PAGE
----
• Think about the kind of evaluation you are carrying out; are you trying to improve your intervention, or prove that it is effective?

  • Time; qualitative methods are more time-consuming for the respondent, and the data they produce is also more time-consuming for you to analyse.

The methods decision tree will help lead you to some of the key methods that you might want to use.

What do you want to know infographic
Source: Click here

The decision tree above does not outline all possible methods to use when collecting data.  A summary of key methods can be found on the BetterEvaluation website.

Key Rules

  • Keep surveys, interviews etc. concise

    • Think about the questions you're asking, are they relevant to what information you need for the outcome?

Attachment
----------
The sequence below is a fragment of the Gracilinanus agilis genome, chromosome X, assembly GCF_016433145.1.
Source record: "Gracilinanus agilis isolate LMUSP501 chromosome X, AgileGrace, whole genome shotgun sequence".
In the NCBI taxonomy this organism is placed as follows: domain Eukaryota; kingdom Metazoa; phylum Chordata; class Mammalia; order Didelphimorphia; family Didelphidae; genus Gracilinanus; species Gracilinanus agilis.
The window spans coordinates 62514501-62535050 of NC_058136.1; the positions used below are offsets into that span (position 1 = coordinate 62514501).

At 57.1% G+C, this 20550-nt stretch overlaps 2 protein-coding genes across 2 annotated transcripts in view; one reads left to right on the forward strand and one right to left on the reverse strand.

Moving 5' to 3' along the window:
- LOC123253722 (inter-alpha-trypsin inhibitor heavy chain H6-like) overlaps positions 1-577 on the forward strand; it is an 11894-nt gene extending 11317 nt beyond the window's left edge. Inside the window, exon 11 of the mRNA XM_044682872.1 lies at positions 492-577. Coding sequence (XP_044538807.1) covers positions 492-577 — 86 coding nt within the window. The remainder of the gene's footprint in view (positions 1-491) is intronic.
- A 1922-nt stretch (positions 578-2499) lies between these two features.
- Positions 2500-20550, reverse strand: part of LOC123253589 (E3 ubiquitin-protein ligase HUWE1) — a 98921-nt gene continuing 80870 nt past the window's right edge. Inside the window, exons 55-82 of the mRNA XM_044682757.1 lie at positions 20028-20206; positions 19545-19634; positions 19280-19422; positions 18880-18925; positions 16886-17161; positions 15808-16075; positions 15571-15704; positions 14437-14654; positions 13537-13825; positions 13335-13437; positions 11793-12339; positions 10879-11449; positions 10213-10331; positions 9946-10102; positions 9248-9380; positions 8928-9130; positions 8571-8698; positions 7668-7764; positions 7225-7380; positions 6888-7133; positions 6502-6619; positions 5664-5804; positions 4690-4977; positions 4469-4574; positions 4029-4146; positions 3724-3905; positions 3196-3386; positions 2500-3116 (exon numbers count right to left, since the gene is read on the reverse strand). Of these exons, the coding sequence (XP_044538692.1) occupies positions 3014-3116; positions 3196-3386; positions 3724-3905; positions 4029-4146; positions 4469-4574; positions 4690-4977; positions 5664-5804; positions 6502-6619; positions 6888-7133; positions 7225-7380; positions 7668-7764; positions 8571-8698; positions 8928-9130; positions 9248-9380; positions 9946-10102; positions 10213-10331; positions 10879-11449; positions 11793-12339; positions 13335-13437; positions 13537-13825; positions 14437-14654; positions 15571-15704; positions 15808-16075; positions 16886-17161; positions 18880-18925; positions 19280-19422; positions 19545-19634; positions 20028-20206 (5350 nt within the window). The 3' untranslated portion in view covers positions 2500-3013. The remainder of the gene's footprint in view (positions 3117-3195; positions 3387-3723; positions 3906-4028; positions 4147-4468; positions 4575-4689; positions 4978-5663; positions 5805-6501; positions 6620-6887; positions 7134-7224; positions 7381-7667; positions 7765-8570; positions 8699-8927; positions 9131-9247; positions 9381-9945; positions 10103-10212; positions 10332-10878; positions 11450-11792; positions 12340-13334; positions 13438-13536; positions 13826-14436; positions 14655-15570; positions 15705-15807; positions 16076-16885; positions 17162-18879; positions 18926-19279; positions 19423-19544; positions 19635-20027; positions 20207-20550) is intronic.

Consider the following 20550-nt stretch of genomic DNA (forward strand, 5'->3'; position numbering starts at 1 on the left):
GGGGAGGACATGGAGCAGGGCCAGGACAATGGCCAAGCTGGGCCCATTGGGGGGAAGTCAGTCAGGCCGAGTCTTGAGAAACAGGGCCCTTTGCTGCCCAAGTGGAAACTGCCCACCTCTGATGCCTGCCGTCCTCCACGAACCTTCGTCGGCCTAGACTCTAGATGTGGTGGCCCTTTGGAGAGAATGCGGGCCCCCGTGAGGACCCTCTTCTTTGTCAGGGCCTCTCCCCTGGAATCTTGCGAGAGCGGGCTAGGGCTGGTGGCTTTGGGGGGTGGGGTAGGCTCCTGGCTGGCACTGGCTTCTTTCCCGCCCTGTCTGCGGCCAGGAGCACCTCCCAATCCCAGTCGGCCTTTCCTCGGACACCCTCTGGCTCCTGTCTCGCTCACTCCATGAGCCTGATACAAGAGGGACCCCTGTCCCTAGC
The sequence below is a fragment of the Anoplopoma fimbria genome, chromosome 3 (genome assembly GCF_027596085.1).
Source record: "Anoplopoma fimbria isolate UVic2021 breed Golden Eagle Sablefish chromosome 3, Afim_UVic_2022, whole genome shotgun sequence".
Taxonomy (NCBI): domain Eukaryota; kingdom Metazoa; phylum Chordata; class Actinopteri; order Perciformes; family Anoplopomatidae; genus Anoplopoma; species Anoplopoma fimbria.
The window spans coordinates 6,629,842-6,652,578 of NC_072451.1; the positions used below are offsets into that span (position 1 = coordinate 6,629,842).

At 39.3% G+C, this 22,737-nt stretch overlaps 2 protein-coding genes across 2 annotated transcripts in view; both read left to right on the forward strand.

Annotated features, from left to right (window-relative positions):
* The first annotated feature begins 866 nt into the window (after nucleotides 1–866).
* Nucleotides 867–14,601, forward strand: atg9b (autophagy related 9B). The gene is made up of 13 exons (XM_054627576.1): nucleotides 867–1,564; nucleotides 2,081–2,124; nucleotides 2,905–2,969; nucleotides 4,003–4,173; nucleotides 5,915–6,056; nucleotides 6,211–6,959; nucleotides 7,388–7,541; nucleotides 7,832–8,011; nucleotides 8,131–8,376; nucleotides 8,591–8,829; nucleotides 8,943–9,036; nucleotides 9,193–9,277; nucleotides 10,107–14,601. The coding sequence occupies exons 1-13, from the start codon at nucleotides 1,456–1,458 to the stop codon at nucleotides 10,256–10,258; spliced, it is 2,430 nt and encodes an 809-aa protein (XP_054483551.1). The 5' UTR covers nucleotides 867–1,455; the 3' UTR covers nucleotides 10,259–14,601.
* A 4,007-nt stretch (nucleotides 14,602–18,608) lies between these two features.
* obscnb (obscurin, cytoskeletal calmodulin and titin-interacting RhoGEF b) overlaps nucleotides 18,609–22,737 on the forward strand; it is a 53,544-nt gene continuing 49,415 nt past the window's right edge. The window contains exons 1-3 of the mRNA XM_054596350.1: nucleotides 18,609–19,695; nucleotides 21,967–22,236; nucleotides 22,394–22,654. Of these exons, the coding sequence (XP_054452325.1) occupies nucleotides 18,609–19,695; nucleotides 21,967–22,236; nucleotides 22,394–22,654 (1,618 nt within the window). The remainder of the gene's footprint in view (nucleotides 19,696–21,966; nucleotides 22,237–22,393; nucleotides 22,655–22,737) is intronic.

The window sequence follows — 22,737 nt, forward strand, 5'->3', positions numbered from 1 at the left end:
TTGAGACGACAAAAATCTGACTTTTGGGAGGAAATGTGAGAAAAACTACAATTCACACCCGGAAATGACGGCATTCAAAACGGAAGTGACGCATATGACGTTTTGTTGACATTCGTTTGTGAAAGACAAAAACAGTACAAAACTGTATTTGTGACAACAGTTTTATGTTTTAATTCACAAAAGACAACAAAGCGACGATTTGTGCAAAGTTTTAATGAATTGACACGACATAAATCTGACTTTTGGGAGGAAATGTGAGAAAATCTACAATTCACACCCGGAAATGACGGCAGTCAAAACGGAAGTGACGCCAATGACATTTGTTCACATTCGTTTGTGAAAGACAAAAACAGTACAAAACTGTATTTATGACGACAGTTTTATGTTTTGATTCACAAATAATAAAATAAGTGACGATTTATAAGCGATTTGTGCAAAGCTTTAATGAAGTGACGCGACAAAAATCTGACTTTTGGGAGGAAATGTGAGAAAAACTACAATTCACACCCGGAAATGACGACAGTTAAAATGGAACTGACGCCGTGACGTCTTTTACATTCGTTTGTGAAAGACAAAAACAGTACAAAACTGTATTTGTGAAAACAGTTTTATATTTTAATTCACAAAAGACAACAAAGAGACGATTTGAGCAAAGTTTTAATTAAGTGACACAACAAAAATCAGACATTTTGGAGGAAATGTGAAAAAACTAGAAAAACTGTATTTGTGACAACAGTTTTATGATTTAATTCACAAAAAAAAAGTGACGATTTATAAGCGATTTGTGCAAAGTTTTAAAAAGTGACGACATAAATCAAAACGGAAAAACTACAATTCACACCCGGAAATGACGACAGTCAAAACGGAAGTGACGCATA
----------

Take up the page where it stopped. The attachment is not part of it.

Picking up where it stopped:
• What will you learn by including that question in your evaluation? If you do not have a purpose for the data a question will generate, do not ask it.

  • Give people a chance to give feedback to them if that have any other comments that they would like to make

  • Think about a mix of methods:

    • People access information in different ways. Think about what different ways you can collect information about your intervention

  • Think about sample sizes: whatever way you collect data, remember it needs to be analysed and this takes time.

Further reading

Interviews and Focus Groups

Conducting interviews for focus groups thumbnail
Conducting interviews for focus groups
Preparation to conduct an interview or focus group thumbnail
Preparation for interview or focus group
Designing and conducting focus group interviews thumbnail